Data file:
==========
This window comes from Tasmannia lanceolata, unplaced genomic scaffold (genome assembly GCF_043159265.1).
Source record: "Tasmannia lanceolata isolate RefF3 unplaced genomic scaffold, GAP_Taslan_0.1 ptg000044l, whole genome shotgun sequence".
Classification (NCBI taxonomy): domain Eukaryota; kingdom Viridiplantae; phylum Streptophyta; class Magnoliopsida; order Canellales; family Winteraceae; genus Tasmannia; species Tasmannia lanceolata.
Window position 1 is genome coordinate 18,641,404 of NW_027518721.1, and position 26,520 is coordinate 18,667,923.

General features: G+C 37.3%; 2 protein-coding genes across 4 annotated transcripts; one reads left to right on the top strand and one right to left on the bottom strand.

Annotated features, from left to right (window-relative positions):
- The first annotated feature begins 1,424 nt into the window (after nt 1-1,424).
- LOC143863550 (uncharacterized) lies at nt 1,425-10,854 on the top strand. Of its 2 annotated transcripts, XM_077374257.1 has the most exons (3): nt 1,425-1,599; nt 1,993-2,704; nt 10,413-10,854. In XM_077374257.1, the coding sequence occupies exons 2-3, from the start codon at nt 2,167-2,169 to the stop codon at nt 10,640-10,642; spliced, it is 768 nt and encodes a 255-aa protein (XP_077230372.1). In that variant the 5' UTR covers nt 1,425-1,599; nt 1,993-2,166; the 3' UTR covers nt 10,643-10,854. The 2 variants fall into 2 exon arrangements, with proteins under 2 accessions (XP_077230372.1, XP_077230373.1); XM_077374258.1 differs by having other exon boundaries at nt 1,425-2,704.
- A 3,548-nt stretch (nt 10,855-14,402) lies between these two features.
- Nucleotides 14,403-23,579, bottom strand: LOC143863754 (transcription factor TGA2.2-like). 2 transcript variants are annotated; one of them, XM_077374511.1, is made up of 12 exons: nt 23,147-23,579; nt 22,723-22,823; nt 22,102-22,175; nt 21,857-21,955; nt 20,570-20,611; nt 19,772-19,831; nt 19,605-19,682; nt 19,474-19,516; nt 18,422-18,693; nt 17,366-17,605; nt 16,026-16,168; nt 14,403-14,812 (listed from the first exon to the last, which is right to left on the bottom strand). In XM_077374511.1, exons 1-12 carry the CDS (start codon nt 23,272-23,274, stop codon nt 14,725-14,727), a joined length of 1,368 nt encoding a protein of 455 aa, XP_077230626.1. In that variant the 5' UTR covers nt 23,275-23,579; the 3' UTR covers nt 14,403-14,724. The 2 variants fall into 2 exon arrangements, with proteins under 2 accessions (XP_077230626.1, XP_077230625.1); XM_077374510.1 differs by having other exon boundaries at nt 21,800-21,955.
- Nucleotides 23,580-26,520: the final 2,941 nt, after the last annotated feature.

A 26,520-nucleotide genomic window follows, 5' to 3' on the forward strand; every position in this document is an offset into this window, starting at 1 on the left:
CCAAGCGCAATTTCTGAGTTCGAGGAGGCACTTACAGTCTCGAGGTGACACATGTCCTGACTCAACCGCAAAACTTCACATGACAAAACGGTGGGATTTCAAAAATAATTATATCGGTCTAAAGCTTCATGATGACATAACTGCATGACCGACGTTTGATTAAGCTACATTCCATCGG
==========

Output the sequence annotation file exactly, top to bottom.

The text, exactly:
This window comes from Tasmannia lanceolata, unplaced genomic scaffold (genome assembly GCF_043159265.1).
Source record: "Tasmannia lanceolata isolate RefF3 unplaced genomic scaffold, GAP_Taslan_0.1 ptg000044l, whole genome shotgun sequence".
Classification (NCBI taxonomy): domain Eukaryota; kingdom Viridiplantae; phylum Streptophyta; class Magnoliopsida; order Canellales; family Winteraceae; genus Tasmannia; species Tasmannia lanceolata.
Window position 1 is genome coordinate 18,641,404 of NW_027518721.1, and position 26,520 is coordinate 18,667,923.

General features: G+C 37.3%; 2 protein-coding genes across 4 annotated transcripts; one reads left to right on the top strand and one right to left on the bottom strand.

Annotated features, from left to right (window-relative positions):
- The first annotated feature begins 1,424 nt into the window (after nt 1-1,424).
- LOC143863550 (uncharacterized) lies at nt 1,425-10,854 on the top strand. Of its 2 annotated transcripts, XM_077374257.1 has the most exons (3): nt 1,425-1,599; nt 1,993-2,704; nt 10,413-10,854. In XM_077374257.1, the coding sequence occupies exons 2-3, from the start codon at nt 2,167-2,169 to the stop codon at nt 10,640-10,642; spliced, it is 768 nt and encodes a 255-aa protein (XP_077230372.1). In that variant the 5' UTR covers nt 1,425-1,599; nt 1,993-2,166; the 3' UTR covers nt 10,643-10,854. The 2 variants fall into 2 exon arrangements, with proteins under 2 accessions (XP_077230372.1, XP_077230373.1); XM_077374258.1 differs by having other exon boundaries at nt 1,425-2,704.
- A 3,548-nt stretch (nt 10,855-14,402) lies between these two features.
- Nucleotides 14,403-23,579, bottom strand: LOC143863754 (transcription factor TGA2.2-like). 2 transcript variants are annotated; one of them, XM_077374511.1, is made up of 12 exons: nt 23,147-23,579; nt 22,723-22,823; nt 22,102-22,175; nt 21,857-21,955; nt 20,570-20,611; nt 19,772-19,831; nt 19,605-19,682; nt 19,474-19,516; nt 18,422-18,693; nt 17,366-17,605; nt 16,026-16,168; nt 14,403-14,812 (listed from the first exon to the last, which is right to left on the bottom strand). In XM_077374511.1, exons 1-12 carry the CDS (start codon nt 23,272-23,274, stop codon nt 14,725-14,727), a joined length of 1,368 nt encoding a protein of 455 aa, XP_077230626.1. In that variant the 5' UTR covers nt 23,275-23,579; the 3' UTR covers nt 14,403-14,724. The 2 variants fall into 2 exon arrangements, with proteins under 2 accessions (XP_077230626.1, XP_077230625.1); XM_077374510.1 differs by having other exon boundaries at nt 21,800-21,955.
- Nucleotides 23,580-26,520: the final 2,941 nt, after the last annotated feature.

A 26,520-nucleotide genomic window follows, 5' to 3' on the forward strand; every position in this document is an offset into this window, starting at 1 on the left:
CCAAGCGCAATTTCTGAGTTCGAGGAGGCACTTACAGTCTCGAGGTGACACATGTCCTGACTCAACCGCAAAACTTCACATGACAAAACGGTGGGATTTCAAAAATAATTATATCGGTCTAAAGCTTCATGATGACATAACTGCATGACCGACGTTTGATTAAGCTACATTCCATCGG